A continuing special report on the impact on schools and children of the September 11 terrorist attacks. Includes:
- N.Y.C. Schools Share Space; 8 Still Closed
While their schools in Lower Manhattan remained closed, some 8,000 New York City students who were near ground zero of the Sept. 11 terrorist attack there returned to classes at temporary sites last week.
- Attacks Alter Instructional Landscape
The terrorist attacks in New York City and at the Pentagon had an immediate impact on what teachers do in their classrooms—and the effects will likely be felt throughout the rest of the school year and perhaps for years to come. Includes “Education Experts Expect Resurgence of Patriotism in Nation’s Classrooms.”
- Children’s Media Tell Story of Attacks Frankly, But Carefully Editors and producers for news publications and programs aimed at children needed to figure out quickly how to cover the terrorist attacks in a way that would inform children but not frighten them.
- Grief Descends on School After Terror Hits Home
Never in a nightmare would teacher Myrna Shields and her students have figured that the smoke issuing from the Pentagon on September 11 signaled the loss of a boy in their Ketcham Elementary School class, and a beloved teacher whose room was just downstairs.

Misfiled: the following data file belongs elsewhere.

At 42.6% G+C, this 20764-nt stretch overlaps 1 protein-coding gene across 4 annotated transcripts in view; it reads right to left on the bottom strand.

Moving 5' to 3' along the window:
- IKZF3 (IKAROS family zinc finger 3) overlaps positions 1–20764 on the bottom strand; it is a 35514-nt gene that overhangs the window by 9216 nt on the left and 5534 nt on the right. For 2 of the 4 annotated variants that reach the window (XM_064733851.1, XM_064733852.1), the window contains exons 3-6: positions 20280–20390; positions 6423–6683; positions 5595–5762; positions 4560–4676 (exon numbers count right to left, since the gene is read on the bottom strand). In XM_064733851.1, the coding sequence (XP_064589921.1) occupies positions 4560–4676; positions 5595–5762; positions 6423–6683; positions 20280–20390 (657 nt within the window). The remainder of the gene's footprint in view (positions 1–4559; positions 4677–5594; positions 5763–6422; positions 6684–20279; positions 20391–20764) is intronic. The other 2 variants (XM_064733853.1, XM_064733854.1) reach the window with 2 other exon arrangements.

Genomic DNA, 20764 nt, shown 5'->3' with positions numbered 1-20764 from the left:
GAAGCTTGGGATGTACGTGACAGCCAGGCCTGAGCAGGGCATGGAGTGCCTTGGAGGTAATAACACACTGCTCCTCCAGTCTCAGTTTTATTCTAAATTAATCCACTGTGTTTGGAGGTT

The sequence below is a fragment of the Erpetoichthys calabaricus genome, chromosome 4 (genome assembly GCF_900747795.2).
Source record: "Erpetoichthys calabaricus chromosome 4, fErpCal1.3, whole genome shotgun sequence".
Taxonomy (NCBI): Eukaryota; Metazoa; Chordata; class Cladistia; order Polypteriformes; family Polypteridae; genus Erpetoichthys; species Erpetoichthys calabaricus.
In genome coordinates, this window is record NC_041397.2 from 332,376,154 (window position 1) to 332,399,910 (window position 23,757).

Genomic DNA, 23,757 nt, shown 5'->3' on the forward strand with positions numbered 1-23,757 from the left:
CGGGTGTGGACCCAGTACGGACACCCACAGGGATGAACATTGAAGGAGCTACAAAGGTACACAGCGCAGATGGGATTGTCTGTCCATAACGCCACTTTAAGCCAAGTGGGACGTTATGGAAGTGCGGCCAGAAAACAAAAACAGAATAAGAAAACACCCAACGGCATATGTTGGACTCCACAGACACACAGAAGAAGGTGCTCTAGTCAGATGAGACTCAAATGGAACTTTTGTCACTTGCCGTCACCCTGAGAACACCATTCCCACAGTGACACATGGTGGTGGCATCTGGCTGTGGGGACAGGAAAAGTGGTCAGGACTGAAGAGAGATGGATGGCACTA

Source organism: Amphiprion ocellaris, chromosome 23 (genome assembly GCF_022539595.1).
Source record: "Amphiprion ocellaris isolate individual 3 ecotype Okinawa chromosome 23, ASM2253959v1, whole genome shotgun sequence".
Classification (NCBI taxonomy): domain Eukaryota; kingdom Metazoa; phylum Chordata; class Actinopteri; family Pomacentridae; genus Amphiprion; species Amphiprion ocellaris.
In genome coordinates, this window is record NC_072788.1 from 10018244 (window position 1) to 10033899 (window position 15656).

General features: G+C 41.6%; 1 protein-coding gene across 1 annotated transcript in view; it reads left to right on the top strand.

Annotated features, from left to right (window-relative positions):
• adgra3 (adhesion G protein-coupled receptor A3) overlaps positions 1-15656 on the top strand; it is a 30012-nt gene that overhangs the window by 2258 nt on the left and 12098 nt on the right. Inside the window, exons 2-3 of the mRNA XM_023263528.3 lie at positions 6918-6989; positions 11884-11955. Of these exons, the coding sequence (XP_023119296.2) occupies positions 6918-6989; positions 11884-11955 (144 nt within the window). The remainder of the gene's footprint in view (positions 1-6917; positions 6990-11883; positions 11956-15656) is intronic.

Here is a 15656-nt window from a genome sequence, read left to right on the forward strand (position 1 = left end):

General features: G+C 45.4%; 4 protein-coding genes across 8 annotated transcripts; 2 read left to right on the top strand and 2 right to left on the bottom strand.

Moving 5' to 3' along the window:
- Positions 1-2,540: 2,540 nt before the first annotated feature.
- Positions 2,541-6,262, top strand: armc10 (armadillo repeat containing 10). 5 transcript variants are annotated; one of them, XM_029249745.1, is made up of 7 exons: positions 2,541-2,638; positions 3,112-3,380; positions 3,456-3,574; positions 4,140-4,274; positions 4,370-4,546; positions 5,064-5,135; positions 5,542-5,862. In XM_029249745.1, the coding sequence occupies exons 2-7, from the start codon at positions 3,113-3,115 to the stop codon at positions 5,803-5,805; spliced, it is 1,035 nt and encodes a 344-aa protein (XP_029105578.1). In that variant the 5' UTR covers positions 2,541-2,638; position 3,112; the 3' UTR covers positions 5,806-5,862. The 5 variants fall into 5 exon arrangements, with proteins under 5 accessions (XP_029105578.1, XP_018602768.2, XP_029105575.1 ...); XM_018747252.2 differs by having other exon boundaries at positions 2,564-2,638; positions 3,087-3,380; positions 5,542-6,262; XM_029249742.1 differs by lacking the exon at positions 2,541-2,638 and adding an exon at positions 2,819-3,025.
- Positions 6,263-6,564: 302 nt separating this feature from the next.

- First Lady: Teachers Need Help
First lady Laura Bush is asking the public to nurture America’s educators as they continue to work overtime, soothing children and parents who have lost loved ones, witnessed the Sept. 11 terrorist attacks firsthand, or are otherwise feeling the emotional impact of the events this month.
- Students React to Crisis With Acts of Kindness—Heartfelt and Practical
In thousands of small and large gestures, students who have been deeply moved by images of buildings tumbling down and rescue workers striving to save human lives have reached out to do something to help.
- Islamic Schools and Muslim Youngsters Report Harassment
The number of reported incidents of harassment, threats, or vandalism against Islamic schools or Muslim children and youths mounted last week, but so did efforts by Muslim and Middle Eastern organizations and U.S. government leaders to prevent such incidents.
- States’ Test-Taking Schedules Feel Impact of Terrorism
As the nation’s schools resumed their routines after the worst terrorist attacks in U.S. history, state education officials in a handful of states debated whether getting back to normal should include forging ahead with state- mandated tests.
Salt Lake City Urged to Close Schools During Olympics
Worried that local schools could be targeted by terrorists during the 2002 Winter Olympics to be held in February, the president of the Salt Lake City teachers’ association has asked the city’s school board to reverse a decision it made last year to keep schools open during the event.